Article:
A new Bell Labs study suggests by 2020, consumers in the United States alone will access seven hours of video each day, up from 4.8 hours today, and will increasingly consume this additional video on tablets, both at home and on the go.
Consumers are expected to switch from broadcast content to video-on-demand services, which will grow to 70 per cent of daily consumption compared with 33 per cent today.
- The proportion of time spent watching managed video-on-demand services and web-based video (also known as over-the-top – ‘OTT’ – providers) will grow from 33% to 77%. This will come at the expense of traditional broadcast TV services, whose relative share of time will drop from 66% to 10%.
- Internet-based video consumption each year will grow twelvefold, from 90 Exabytes to 1.1 Zettabyes (an exabyte is equal to 1 billion gigabytes, a zettabyte is equal to 1,000 exabytes.
- On-demand video services, such as high definition premium movie services as well as video sharing sites, will become even more popular over the next five years.
As a result, on-demand video will command an increased share of viewing hours, causing peak-hour traffic at the ‘edge’ of new IP-based networks to grow 2.5 times faster than the amount of traffic on the broadband connections reaching households.
Alcatel-Lucent concludes that shifting to a distributed IP edge architecture — and employing modern high-performance, intelligent service routers and CDN caches — like their own Alcatel-Lucent 7750 Service Router — will enable service providers to meet future residential bandwidth while realizing significant network savings.
Flurry Analytics shows viewers are spending an average of two hours per day (127 minutes) using mobile apps, up 35 percent from last year. In contrast, consumers in the U.S. have been watching an average of 168 minutes of television per day.
The 30 million Netflix members view over 1 billion hours of Netflix per month, so they have very reliable data for consumers to compare ISPs in terms of real world performance.
MobiTV is utilized by all the major US carriers for streaming video, including AT&T, Verizon Wireless, Sprint, T-Mobile USA, US Cellular and others.
MobiTV CTO, Kay Johansson, believes that wireless delivery of video is will be delivered by a combination of Unicasting, using technology like MobiTV for video on demand over a dedicated cellular channel, and multicasting, using standards like evolved MBMS (Multimedia Broadcast Multicast Services).
One big breakthough, according to Kay, is the adoption of the H.265 standard (High Efficiency Video Coding), expected in 2013. It is expected to reduce the bandwidth requirements of HD video by 30%-50%. Where H.264 required 6-8 Mbps for HD video, H.265 requires only 3 Mbps.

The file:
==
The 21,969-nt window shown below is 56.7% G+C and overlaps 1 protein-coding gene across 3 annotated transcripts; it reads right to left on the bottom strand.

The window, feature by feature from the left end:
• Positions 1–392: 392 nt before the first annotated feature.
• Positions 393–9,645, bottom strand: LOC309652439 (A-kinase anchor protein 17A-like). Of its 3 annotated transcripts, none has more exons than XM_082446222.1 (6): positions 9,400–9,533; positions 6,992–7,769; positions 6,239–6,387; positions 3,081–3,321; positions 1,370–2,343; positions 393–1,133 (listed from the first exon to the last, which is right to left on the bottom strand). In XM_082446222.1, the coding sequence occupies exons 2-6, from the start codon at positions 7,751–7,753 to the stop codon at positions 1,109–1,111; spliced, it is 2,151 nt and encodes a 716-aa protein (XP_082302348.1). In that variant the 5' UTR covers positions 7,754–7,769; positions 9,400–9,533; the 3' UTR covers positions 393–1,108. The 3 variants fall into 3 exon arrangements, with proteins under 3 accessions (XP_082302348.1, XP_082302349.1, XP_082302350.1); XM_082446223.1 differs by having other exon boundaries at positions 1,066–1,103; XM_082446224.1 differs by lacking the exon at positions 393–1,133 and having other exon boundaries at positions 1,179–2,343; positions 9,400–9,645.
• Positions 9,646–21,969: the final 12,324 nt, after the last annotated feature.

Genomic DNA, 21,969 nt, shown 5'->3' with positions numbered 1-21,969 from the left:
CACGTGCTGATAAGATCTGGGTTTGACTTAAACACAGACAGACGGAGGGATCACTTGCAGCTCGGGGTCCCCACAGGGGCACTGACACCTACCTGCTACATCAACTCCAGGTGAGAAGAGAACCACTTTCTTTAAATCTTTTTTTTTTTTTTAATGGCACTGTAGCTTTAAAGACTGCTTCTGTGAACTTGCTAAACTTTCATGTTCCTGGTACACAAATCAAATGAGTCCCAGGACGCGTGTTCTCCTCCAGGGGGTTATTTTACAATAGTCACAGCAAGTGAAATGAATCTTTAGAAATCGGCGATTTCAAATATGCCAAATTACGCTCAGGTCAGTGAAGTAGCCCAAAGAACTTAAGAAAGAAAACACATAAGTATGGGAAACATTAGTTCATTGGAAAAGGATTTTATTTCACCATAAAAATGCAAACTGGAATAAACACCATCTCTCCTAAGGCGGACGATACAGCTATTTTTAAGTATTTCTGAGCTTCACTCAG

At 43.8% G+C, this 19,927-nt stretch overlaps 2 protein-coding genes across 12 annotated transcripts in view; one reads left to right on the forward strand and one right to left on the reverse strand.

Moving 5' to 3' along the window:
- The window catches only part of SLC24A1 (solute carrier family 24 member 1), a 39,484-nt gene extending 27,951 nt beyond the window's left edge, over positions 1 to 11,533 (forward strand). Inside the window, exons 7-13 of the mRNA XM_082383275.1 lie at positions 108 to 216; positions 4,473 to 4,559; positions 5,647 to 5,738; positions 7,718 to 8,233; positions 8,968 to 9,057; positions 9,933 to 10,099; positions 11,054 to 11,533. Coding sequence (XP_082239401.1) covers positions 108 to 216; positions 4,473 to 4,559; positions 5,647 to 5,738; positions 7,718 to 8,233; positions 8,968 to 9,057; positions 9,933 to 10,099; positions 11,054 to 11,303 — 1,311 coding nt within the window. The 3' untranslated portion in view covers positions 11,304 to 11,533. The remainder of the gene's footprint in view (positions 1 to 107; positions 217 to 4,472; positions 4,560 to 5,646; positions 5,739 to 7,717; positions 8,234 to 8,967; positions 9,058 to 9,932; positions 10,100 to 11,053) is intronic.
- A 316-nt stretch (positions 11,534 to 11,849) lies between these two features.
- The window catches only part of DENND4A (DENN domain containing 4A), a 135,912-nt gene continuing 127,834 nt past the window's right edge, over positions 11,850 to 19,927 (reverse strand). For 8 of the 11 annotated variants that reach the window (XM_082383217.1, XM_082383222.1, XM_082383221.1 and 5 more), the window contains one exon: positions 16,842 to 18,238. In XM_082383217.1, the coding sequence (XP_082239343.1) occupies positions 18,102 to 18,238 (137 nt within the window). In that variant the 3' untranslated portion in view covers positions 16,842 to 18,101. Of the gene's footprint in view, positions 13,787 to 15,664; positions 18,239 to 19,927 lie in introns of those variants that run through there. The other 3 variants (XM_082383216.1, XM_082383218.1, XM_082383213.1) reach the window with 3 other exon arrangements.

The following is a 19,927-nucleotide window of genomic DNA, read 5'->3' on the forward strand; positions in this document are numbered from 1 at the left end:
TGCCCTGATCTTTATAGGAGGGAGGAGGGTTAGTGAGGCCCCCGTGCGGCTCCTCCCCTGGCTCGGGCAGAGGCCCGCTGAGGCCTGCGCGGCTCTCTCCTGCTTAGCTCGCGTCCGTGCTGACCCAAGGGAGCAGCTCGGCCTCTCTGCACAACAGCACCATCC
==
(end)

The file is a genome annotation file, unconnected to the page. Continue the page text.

At the 2012 Mobile World Congress, Qualcomm demonstrated a HEVC decoder running on an Android tablet, with a Qualcomm Snapdragon S4, showing H.264/MPEG-4 AVC and HEVC versions of the same video content. In this demonstration HEVC showed almost a 50% bit rate reduction compared with H.264/MPEG-4 AVC.
It is thought capable of delivering 720p HD quality video at 2 Mbps or less over a managed or unmanaged broadened network. The new standard is in its final draft and is expected to be approved by early 2013.
MobiTV has collaborated with Amino to develop a next generation TV Everywhere offering, consisting of an Amino set-top box fully integrated with MobiTV’s technology platform. Amino’s settop is powered by an Intel Atom CE 5300 media processor.
Live sports and VOD programing are expected to compliment each other, in a multi-screen environment. MobiTV already is supported by 275 devices. A recent ASAP settlement has taken away some of the uncertainty of wireless fee payments and the growth of tablets and smartphones seems to indicate a bright future.
Nielsen and Twitter today announced an exclusive multi-year agreement to create the “Nielsen Twitter TV Rating” for the US market. Twitter has become the de-facto second-screen chat room for television viewers.
This is being pitched as a syndicated industry-standard metric based entirely on Twitter data, not the standard Nielsen boxes that are placed in a scattering of US households. The new rating will be made available in the fall of 2013, and is built on the SocialGuide platform from NM Incite.
“As a media measurement leader we recognize that Twitter is the preeminent source of real-time television engagement data,” said Steve Hasker, President, Global Media Products and Advertiser Solutions at Nielsen.
eMarketer expects U.S. mobile advertising to nearly triple this year to more than $4 billion, largely driven by stronger ad sales for Facebook Inc., Google Inc., and Twitter.
Clearwire’s TD-LTE network will leverage carrier aggregation to bond two 20 MHz channels into a fat 40 MHz pipe. That should deliver 500-600 Mbps. Nokia did 1.6 Gbps using a 60 GHz channel. “The near-term goal here isn’t to provide 500 Mbps or 1 Gbps to a single customer, but rather a consistent 5-10 Mbps to 100 different customers in the same cell”, says Clearwire CTO John Saw. That’s television with H.265.
If “wireless cable” is even feasible , then it’s going to happen either on Dish’s 40 MHz of 2.1 GHz spectrum or on Sprint’s 2.6 GHz band.
Google could buy 2.6 GHz spectrum wholesale from Sprint, but Charlie Ergen has the Blockbuster franchise. That’s something both Sprint and Google could use. Meanwhile, Dish may have a hard time turning down a suitcase of cash from AT&T, while Carlos Slim probably doesn’t want to build a (redundant) network any more than Charlie Ergen does.
I’m still going with Google and Dish on Sprint towers. Then Sprint will sell 40 MHz of 2.6 GHz to AT&T. We’ll find out soon enough if I’m full of s***.